Skip to main content
You are the owner of this article.
You have permission to edit this article.
Edit
Dane County schools must start grades 3-12 online this fall, public health officials say
alert featured
COVID-19 IN DANE COUNTY | EMERGENCY ORDER #9

Dane County schools must start grades 3-12 online this fall, public health officials say

{{featured_button_text}}
School hallway

All Dane County schools will be required to start classes online this fall for grades 3-12 due to the COVID-19 pandemic.

All Dane County schools will be required to start classes online this fall for grades 3-12 due to the COVID-19 pandemic, public health officials ordered Friday.

Emergency Order #9, issued by Public Health Madison and Dane County shortly after 5 p.m., requires all county schools to suspend in-person instruction for grades 3-12 due to the age group’s inability to meet metrics required to open schools in the fall. Students in kindergarten through second grade will be allowed to return to classrooms with precautions in place if schools choose to do so.

The majority of public schools across Dane County have already opted to begin the year with online learning to help mitigate the spread of the coronavirus, but a number of private schools across the state had planned to begin in-person instruction as early as next week.

The Madison School District previously announced plans for an all-online Sept. 8 start to the year and will continue online classes through at least October.

As of Aug. 21, Dane County averaged 42 new confirmed cases of COVID-19 per day. In order to consider reopening grades 3-5 for in-person instruction, the county must sustain a 14-day average at or below 39 cases per day for four consecutive weeks, Public Health Madison and Dane County said. In order to reopen in-person instruction for grades 6-12, the county must sustain a 14-day average at or below 19 cases per day for four consecutive weeks.

“Moving students in grades 3-12 to virtual learning is not a step we take lightly, as schools provide critical services, and in-person instruction offers unparalleled opportunities and structure for students and parents,” said Janel Heinrich, director of Public Health Madison and Dane County. “Given our current case count, we believe moving students in grades 3-12 to virtual learning is necessary for the safety of our community.”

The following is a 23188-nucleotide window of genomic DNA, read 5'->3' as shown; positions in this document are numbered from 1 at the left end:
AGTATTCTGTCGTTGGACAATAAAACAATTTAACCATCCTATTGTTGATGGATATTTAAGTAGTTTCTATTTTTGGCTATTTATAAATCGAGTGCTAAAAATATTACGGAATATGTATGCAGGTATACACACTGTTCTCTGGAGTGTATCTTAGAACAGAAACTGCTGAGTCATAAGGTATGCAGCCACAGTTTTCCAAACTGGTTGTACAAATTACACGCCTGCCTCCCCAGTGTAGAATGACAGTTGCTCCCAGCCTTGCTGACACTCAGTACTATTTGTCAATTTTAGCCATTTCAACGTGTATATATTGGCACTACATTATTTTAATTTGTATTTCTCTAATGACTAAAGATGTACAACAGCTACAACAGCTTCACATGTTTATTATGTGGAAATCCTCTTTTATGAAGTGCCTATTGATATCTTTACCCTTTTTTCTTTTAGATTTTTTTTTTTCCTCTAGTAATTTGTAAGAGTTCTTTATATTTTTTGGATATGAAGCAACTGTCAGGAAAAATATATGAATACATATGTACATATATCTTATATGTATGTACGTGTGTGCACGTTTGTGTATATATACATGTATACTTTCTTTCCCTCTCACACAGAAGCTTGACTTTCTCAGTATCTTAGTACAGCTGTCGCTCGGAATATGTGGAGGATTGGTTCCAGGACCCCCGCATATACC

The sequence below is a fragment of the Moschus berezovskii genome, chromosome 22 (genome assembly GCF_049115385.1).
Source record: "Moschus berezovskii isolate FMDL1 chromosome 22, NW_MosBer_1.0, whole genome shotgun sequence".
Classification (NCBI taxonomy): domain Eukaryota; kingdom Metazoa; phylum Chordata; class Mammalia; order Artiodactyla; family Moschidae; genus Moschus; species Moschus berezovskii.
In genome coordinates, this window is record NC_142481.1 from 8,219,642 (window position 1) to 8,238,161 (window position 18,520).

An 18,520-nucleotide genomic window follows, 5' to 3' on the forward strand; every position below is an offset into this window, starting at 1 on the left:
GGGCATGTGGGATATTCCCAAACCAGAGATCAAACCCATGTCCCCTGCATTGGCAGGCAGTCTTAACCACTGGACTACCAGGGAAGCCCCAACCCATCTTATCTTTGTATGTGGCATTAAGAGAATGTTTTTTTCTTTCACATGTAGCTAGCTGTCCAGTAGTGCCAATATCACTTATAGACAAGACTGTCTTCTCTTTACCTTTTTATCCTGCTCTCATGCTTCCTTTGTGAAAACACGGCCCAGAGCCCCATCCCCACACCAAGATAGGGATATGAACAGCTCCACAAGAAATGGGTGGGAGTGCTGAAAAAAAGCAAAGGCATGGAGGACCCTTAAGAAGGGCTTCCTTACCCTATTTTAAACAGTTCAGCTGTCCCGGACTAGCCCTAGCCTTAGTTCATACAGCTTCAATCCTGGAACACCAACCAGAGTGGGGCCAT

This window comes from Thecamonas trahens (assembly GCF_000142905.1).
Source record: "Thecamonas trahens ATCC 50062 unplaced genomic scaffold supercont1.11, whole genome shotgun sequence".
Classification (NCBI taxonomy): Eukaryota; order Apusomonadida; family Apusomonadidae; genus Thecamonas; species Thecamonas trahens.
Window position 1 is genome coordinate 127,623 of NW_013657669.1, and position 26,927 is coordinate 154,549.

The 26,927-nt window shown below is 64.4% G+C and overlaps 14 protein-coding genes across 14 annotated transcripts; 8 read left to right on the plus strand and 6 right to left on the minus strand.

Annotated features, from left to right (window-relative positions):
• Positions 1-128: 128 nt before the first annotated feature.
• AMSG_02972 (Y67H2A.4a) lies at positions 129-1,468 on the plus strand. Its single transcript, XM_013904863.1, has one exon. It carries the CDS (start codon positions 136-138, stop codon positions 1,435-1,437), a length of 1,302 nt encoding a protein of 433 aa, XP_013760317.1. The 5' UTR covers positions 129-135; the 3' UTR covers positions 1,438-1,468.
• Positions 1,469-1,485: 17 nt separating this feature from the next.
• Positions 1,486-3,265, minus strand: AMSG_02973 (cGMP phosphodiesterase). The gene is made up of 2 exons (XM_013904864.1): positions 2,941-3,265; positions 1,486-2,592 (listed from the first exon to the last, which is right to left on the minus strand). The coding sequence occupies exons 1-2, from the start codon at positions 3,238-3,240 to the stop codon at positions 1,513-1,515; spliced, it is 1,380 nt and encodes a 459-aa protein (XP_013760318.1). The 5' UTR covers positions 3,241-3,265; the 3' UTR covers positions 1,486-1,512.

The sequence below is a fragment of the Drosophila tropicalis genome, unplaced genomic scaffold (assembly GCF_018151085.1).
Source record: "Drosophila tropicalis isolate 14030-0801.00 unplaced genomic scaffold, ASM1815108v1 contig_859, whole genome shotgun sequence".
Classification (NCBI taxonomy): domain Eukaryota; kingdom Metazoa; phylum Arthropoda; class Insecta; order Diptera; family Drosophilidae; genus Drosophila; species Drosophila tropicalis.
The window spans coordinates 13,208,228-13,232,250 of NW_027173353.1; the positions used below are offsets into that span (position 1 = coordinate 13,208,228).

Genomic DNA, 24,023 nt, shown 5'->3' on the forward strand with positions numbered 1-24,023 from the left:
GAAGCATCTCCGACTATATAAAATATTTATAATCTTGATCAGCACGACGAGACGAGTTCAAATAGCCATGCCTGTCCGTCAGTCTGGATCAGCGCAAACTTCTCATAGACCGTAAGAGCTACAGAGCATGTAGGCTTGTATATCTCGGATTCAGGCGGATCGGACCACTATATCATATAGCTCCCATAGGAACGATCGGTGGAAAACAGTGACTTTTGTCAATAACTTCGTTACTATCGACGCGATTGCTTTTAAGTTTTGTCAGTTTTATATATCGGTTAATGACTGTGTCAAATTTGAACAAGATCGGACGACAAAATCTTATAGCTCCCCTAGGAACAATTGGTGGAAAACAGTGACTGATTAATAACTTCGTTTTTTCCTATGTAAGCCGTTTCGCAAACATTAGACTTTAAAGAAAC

Studies show younger school-age children tend to contract the coronavirus at a much lower rate than older members of the population. But outbreaks of COVID-19 in communities across the country followed school reopenings in August and contributed to the decision made by Dane County officials.

Support Local Journalism

Your membership makes our reporting possible.
{{featured_button_text}}

“As we’ve seen throughout the country, schools that are opening too quickly — particularly with older students — are having outbreaks,” said Dane County Executive Joe Parisi. “By allowing K-2 students to return to the classroom with strict precautions and keeping grades 3-12 virtual, we can minimize outbreaks. Many school districts have already made the decision to go virtual for all grades, and we support their choice.”

Before Friday’s order was issued, school districts across Dane County were left to decide whether they would reopen for in-person instruction in the fall. Some had opted for a phased approach to reopening their districts for in-person learning.

The Verona School Board voted to keep most of its 5,741 students learning online. As students in grades 3-12 begin the school year online, the approximately $150 million, 590,000-square-foot new Verona High School will be empty come September.

The Monona Grove School Board also voted to start the start the school year online.

A number of private schools in Dane County, however, have put hundreds of thousands of dollars into renovations and restructuring to allow for in-person learning amid the pandemic, said Jim Bender, president of School Choice Wisconsin.

“The fact that a number of private schools were opening early next week, and to come down with this order just a few days before, puts an unbelievable burden on the families who planned to have their students in-person at school,” Bender said.

“Unless you’re testing the exact same number of people every day, the number of (COVID-19) cases is completely arbitrary” to reopening schools safely, he said.

Friday’s order also updates some childcare requirements, incorporates some aspects of the statewide mask mandate, and makes some additional clarifications.

Concerned about COVID-19?

* I understand and agree that registration on or use of this site constitutes agreement to its user agreement and privacy policy.

Related to this story

Get up-to-the-minute news sent straight to your device.

Topics

News Alerts

Badger Sports

Breaking News

Crime

Politics